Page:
C. The Light is received by those born spiritually (John 1:12-13).
Fortunately, this rejection of Jesus wasn’t universal. There were some who received Him. To them He gave the right to become children of God. No one naturally becomes a child of God. This right is something granted to them. It is not an inherent ability. This is the point of divine election. No one has a right to make a claim to be God’s child unless God gives them that right.
Those who are given that right, are those who receive Him. Receiving Jesus means that by faith the person yields allegiance to Him, trusts Him completely and confesses Him gladly (Carson, p. 125). John explains that they believe in His name. That is, they have faith in Jesus whose character has been revealed to them. They trust in Jesus’ character as revealed in Scripture.
So, are some people naturally more likely to believe? Is there something in them or their parents that make them good candidates for exercising faith? Think here of how important it was for Jews to have that family line.
Being born into God’s family is entirely different from being born into a human family. There is no human element in regeneration. It is totally God’s work. Faith is not a condition for the new birth as if God looked to see who had faith and then regenerated them. Paul spells it out clearly in Eph 2, showing that regeneration precedes faith (Eph 2:1-10).
This new birth and thus the right to become God’s children, doesn’t come through natural descent as so many Jews assumed. Blood is literally “bloods.” This rules out the necessary role of woman in natural birth. Neither is it the result of human decision (will of the flesh), that is, of the desire to have children, nor of the will of man (husband). Basically, all three together rule out any human role in begetting or fathering spiritual children. God’s children are born from a supernatural work of God when He regenerates them (gives them life).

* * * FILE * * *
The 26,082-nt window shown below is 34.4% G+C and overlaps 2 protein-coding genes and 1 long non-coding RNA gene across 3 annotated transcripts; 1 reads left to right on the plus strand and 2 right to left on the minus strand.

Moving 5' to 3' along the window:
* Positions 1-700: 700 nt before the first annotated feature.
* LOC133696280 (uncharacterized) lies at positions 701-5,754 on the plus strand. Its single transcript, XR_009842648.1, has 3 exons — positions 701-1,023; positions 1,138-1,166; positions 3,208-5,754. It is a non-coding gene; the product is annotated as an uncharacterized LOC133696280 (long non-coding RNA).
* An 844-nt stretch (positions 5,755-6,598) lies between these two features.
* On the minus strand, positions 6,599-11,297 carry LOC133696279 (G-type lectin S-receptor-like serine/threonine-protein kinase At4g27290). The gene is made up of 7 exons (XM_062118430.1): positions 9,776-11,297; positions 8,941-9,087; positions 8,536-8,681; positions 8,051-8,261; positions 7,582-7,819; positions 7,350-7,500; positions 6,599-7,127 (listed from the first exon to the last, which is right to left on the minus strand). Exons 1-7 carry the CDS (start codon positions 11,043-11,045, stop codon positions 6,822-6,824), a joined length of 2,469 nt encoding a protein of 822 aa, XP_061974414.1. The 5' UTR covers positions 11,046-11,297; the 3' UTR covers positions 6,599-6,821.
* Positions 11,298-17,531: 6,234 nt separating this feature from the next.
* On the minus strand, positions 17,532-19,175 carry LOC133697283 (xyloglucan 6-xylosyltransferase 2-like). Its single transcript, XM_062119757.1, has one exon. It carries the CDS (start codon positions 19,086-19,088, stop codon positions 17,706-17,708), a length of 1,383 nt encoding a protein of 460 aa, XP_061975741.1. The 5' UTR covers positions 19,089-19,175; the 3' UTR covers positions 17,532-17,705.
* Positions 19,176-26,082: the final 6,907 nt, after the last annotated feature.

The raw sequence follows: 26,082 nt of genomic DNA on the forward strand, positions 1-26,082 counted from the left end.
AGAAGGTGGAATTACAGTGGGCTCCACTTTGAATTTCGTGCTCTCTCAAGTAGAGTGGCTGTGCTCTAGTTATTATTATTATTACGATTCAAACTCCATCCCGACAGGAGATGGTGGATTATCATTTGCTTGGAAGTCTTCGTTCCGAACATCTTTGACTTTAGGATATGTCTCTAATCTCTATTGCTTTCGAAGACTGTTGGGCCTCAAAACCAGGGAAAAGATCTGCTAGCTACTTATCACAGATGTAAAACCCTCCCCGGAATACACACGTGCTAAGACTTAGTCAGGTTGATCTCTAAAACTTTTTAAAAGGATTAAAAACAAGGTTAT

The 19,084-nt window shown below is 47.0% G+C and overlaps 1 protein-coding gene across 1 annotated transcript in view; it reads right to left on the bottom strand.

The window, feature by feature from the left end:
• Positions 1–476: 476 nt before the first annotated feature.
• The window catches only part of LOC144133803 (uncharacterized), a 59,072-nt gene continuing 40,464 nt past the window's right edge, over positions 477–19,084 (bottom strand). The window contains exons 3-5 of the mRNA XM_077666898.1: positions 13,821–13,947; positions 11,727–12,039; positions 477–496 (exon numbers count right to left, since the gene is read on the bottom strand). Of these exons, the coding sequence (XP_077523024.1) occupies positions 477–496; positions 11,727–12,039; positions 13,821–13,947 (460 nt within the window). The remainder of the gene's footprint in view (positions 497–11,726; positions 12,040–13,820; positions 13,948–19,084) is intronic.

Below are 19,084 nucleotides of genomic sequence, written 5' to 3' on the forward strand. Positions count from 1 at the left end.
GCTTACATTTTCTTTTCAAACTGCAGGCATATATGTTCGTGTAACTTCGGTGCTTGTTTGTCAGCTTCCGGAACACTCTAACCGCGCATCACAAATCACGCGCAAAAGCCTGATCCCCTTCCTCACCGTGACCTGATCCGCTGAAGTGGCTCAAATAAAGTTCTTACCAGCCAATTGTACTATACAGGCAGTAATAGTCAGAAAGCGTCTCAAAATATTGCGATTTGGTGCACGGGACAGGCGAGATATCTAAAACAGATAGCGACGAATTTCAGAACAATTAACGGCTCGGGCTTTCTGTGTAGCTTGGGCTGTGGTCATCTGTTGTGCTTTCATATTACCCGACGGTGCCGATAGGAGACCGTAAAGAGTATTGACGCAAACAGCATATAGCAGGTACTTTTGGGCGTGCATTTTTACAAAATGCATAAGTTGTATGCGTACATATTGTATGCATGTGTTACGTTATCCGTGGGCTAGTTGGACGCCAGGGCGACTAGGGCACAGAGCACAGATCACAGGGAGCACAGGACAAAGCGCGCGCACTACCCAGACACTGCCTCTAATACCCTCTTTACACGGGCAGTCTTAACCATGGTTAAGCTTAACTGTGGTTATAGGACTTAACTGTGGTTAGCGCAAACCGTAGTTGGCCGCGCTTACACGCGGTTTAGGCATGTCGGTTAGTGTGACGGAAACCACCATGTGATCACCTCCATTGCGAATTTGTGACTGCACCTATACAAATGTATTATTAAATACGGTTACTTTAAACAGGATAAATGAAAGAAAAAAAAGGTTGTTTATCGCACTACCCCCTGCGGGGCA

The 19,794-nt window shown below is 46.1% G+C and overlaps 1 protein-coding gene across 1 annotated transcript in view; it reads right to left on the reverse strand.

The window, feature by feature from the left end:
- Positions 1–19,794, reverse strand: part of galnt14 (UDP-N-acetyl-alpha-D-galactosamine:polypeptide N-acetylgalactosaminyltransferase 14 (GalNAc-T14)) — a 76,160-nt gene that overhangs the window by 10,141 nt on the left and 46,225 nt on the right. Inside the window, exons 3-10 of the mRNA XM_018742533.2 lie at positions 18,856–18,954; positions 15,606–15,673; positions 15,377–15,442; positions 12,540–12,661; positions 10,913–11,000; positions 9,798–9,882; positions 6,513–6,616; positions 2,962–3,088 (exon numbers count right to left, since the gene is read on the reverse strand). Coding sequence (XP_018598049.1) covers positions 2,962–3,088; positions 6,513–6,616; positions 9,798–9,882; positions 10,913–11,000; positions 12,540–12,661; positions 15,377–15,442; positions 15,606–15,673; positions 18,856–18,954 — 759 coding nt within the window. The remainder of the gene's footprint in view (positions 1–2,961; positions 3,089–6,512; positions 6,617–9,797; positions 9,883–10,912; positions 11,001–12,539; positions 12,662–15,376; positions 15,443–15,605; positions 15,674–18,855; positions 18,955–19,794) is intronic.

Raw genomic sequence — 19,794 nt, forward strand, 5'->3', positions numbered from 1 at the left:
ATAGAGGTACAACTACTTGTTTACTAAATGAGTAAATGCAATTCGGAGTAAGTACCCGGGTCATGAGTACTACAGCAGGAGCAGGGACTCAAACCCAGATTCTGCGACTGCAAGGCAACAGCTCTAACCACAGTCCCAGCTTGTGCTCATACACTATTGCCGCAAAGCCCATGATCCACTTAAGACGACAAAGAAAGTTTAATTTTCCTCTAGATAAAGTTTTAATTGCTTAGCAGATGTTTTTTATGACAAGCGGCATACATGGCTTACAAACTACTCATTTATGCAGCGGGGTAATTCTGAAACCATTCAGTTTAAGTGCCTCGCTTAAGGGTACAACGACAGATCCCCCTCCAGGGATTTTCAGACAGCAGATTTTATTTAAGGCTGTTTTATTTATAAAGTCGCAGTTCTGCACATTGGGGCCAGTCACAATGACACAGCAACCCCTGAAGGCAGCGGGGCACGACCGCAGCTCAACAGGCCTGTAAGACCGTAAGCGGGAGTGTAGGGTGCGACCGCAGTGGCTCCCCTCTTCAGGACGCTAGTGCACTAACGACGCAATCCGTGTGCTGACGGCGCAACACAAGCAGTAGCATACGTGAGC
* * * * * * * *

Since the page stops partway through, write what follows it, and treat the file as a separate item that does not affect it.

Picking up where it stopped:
Jesus shines His light on some people and they turn away because they love darkness. They hate that Jesus’ light exposes their sin. Jesus shines His light on others and they rejoice in that light. What makes the difference? God causes some to be spiritually born. New life gives them the ability to see the light as showing them the way to God. For that, they rejoice! There is hope because Jesus has full control over the evil world. And there is hope because Jesus has given us life so that we can see His light. By His light, He shows us how to trust Him step by step.